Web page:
Dutch Government Collapses Over Afghanistan Mission

Submitted by SadInAmerica on Sun, 02/21/2010 - 12:41pm.

The Dutch government coalition collapsed early Saturday over a NATO request to extend the country's military mission to Afghanistan, Radio Netherlands Worldwide reported.

In a statement announcing his cabinet's fall Prime Minister Jan Peter Balkenende said he would visit Queen Beatrice later in the day to offer the resignation of the Labour Party members of his government.

"As chairman of this government, I was forced to establish there is no fruitful road for this cabinet to continue," said Mr. Balkenende after a 16-hour marathon meeting failed to save the three-party coalition.

The stand-off came after Deputy Prime Minister Wouter Bos, leader of the Labour Party, drew a line in the sand over extending the Dutch mission in the southern Afghan province of Uruzghan. Bos resolutely rejected a NATO request to remain in Afghanistan.

He added that remarks by Labour, demanding a rejection of NATO's request to remain active in the Afghan province of Uruzghan, "placed a political mortgage" on the coalition's cooperation and blocked a well-balanced debate about the extension of the mission in the Asian country.

The leading coalition party, Balkenende's Christian Democrats supported extending the military mission, which is due to end in August. The Dutch were asked to maintain a smaller mission of 500 to 700 soldiers for training afghan security forces.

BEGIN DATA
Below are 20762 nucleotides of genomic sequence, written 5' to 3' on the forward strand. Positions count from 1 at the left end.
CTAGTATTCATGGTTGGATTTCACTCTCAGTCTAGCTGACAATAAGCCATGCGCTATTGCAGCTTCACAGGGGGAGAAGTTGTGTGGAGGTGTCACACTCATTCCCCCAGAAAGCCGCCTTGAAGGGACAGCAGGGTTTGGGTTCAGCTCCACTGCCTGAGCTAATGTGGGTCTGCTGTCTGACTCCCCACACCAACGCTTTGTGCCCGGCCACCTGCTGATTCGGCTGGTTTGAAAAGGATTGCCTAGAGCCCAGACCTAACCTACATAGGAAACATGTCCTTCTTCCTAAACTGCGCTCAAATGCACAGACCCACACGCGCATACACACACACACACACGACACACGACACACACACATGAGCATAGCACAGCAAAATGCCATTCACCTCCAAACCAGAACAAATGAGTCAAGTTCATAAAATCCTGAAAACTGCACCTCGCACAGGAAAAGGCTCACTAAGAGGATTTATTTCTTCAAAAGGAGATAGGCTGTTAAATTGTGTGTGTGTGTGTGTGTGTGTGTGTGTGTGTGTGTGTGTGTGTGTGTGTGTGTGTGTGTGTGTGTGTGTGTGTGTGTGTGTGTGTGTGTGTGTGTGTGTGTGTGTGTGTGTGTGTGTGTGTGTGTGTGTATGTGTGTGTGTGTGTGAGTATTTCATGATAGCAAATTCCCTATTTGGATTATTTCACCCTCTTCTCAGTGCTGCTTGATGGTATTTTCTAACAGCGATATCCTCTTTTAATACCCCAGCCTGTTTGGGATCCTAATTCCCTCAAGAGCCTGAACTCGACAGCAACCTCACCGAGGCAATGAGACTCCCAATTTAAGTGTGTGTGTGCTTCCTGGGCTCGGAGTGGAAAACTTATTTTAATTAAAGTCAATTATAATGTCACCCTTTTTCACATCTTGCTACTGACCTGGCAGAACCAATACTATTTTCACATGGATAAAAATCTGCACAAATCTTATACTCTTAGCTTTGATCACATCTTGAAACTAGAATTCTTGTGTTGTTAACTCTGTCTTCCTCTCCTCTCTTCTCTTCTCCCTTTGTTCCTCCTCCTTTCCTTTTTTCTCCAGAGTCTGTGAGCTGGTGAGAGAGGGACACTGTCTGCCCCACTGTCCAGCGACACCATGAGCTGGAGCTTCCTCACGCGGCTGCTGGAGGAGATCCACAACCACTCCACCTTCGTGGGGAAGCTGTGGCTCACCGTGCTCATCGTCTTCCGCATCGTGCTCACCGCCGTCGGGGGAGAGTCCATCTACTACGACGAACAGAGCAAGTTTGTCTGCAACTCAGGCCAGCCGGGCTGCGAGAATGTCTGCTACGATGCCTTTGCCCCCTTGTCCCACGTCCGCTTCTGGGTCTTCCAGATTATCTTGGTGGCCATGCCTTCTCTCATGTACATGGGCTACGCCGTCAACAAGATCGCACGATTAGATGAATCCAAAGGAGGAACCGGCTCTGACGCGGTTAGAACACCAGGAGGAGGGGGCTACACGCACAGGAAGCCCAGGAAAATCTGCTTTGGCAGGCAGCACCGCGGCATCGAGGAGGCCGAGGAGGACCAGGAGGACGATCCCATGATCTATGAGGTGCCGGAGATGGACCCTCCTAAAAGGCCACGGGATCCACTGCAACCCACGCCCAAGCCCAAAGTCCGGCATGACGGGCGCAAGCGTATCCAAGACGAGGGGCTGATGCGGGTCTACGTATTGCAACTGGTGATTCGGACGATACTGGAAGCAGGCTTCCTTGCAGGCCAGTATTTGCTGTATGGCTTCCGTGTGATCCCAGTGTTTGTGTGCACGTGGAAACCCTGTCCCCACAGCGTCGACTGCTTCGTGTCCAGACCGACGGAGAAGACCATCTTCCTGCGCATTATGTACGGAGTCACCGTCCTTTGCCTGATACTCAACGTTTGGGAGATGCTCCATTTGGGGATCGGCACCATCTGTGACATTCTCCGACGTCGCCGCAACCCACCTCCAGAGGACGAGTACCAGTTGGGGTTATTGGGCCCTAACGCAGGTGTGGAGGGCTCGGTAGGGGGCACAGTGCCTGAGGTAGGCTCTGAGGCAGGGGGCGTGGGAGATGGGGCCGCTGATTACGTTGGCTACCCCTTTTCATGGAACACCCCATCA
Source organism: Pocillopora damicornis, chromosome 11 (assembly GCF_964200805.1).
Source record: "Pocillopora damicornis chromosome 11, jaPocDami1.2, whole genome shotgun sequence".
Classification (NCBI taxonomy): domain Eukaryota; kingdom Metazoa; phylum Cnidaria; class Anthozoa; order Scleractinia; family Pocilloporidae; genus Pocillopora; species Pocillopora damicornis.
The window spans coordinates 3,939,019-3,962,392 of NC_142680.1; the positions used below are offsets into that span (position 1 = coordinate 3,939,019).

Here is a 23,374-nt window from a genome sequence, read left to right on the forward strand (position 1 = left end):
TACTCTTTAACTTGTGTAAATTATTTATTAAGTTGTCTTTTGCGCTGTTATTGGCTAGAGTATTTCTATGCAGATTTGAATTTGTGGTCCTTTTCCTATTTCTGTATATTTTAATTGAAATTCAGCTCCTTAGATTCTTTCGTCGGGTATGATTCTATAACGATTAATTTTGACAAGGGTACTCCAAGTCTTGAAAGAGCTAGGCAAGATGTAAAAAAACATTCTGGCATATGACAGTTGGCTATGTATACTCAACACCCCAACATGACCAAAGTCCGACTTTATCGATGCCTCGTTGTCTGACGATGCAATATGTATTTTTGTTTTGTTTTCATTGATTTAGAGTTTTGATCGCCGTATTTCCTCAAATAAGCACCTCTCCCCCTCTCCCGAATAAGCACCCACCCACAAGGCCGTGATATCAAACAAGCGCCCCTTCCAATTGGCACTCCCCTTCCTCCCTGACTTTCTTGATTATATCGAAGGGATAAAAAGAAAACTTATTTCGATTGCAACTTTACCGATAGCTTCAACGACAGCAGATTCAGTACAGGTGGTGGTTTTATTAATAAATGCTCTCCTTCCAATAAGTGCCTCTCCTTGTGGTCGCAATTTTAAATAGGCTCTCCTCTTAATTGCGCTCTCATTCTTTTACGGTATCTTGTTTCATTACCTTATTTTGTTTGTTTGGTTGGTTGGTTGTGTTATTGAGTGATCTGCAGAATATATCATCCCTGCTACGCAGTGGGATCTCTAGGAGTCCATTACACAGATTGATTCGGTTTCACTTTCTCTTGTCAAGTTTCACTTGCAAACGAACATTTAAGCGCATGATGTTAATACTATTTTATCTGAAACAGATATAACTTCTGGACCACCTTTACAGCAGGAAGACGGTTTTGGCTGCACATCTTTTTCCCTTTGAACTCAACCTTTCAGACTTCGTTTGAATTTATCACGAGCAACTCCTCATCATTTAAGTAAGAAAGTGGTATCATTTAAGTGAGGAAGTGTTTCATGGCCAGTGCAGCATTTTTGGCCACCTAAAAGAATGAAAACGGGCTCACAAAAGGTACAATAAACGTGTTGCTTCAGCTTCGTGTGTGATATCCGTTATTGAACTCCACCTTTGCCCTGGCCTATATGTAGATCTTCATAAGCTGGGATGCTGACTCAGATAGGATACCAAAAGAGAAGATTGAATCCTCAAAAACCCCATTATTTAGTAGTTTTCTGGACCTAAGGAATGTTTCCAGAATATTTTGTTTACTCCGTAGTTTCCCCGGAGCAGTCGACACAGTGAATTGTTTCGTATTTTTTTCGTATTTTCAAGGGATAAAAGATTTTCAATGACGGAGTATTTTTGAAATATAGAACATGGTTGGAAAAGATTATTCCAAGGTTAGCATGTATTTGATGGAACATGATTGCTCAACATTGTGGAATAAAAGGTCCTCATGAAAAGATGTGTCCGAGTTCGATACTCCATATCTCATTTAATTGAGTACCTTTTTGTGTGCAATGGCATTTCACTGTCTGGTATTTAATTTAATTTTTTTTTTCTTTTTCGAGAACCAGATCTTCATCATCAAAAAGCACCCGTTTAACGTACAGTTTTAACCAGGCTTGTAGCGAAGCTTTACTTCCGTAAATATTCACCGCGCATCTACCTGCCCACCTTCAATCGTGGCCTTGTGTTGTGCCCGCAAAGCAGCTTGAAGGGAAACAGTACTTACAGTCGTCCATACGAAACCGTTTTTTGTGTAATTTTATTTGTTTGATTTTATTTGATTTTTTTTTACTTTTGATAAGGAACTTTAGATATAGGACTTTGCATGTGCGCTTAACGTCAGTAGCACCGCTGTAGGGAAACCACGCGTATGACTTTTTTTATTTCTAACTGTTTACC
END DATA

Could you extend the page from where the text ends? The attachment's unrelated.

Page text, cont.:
The current government is Balkenende's fourth cabinet. It was also the fourth time that he failed to carry a coalition to the end of a full four-year term.

During three years of government, many decisions were made only after long disagreement inside the cabinet. These included plans to raise the government pension age, how long to try to keep government expenditures up in the wake of the economic downturn, and whether or not to keep investing in the development of a new fighter plane, the Joint Strike Fighter.

Recent opinion polls in the Netherlands have shown many neither support nor understand the continued troop deployment in Afghanistan, especially in the wake of controversial Dutch government support for the invasion of Iraq.

The fall of the government may help the Netherlands. The Dutch pulling out of Uruzghan is a source of irritation in NATO and Washington, but a cabinet crisis is seen as a reasonable excuse, even if the result - pulling out of Uruzghan - remains the same.

February 20, 2010 - posted at XinhuaNet

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Submitted by SadInAmerica on Sun, 02/21/2010 - 12:41pm.